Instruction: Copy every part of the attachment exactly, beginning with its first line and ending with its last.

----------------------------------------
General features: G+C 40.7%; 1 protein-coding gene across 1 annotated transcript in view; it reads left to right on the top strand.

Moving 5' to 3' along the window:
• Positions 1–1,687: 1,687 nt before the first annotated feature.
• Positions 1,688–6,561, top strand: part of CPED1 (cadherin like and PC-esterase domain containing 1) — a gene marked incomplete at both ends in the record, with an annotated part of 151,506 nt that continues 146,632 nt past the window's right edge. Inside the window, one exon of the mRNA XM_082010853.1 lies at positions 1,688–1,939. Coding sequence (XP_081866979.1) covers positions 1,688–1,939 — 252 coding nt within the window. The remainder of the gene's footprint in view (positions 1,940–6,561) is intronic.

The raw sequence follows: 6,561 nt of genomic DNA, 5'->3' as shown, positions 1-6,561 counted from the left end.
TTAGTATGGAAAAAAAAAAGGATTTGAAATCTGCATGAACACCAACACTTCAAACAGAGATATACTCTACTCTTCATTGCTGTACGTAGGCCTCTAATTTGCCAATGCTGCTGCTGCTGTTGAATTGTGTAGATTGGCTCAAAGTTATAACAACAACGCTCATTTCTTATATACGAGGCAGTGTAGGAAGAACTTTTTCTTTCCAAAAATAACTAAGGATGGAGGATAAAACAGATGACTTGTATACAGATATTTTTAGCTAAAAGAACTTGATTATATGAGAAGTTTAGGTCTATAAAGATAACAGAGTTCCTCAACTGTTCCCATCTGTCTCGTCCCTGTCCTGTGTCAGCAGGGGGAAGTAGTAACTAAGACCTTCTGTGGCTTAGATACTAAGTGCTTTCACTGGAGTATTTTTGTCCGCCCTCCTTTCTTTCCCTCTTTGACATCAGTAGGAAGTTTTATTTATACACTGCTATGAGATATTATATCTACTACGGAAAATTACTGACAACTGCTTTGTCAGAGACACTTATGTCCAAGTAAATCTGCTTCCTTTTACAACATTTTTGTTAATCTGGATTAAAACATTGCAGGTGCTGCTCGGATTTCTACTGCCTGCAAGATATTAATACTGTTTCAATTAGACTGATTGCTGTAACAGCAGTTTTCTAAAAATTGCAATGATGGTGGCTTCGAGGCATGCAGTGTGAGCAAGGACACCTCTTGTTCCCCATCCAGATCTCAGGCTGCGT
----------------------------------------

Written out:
General features: G+C 40.7%; 1 protein-coding gene across 1 annotated transcript in view; it reads left to right on the top strand.

Moving 5' to 3' along the window:
• Positions 1–1,687: 1,687 nt before the first annotated feature.
• Positions 1,688–6,561, top strand: part of CPED1 (cadherin like and PC-esterase domain containing 1) — a gene marked incomplete at both ends in the record, with an annotated part of 151,506 nt that continues 146,632 nt past the window's right edge. Inside the window, one exon of the mRNA XM_082010853.1 lies at positions 1,688–1,939. Coding sequence (XP_081866979.1) covers positions 1,688–1,939 — 252 coding nt within the window. The remainder of the gene's footprint in view (positions 1,940–6,561) is intronic.

The raw sequence follows: 6,561 nt of genomic DNA, 5'->3' as shown, positions 1-6,561 counted from the left end.
TTAGTATGGAAAAAAAAAAGGATTTGAAATCTGCATGAACACCAACACTTCAAACAGAGATATACTCTACTCTTCATTGCTGTACGTAGGCCTCTAATTTGCCAATGCTGCTGCTGCTGTTGAATTGTGTAGATTGGCTCAAAGTTATAACAACAACGCTCATTTCTTATATACGAGGCAGTGTAGGAAGAACTTTTTCTTTCCAAAAATAACTAAGGATGGAGGATAAAACAGATGACTTGTATACAGATATTTTTAGCTAAAAGAACTTGATTATATGAGAAGTTTAGGTCTATAAAGATAACAGAGTTCCTCAACTGTTCCCATCTGTCTCGTCCCTGTCCTGTGTCAGCAGGGGGAAGTAGTAACTAAGACCTTCTGTGGCTTAGATACTAAGTGCTTTCACTGGAGTATTTTTGTCCGCCCTCCTTTCTTTCCCTCTTTGACATCAGTAGGAAGTTTTATTTATACACTGCTATGAGATATTATATCTACTACGGAAAATTACTGACAACTGCTTTGTCAGAGACACTTATGTCCAAGTAAATCTGCTTCCTTTTACAACATTTTTGTTAATCTGGATTAAAACATTGCAGGTGCTGCTCGGATTTCTACTGCCTGCAAGATATTAATACTGTTTCAATTAGACTGATTGCTGTAACAGCAGTTTTCTAAAAATTGCAATGATGGTGGCTTCGAGGCATGCAGTGTGAGCAAGGACACCTCTTGTTCCCCATCCAGATCTCAGGCTGCGT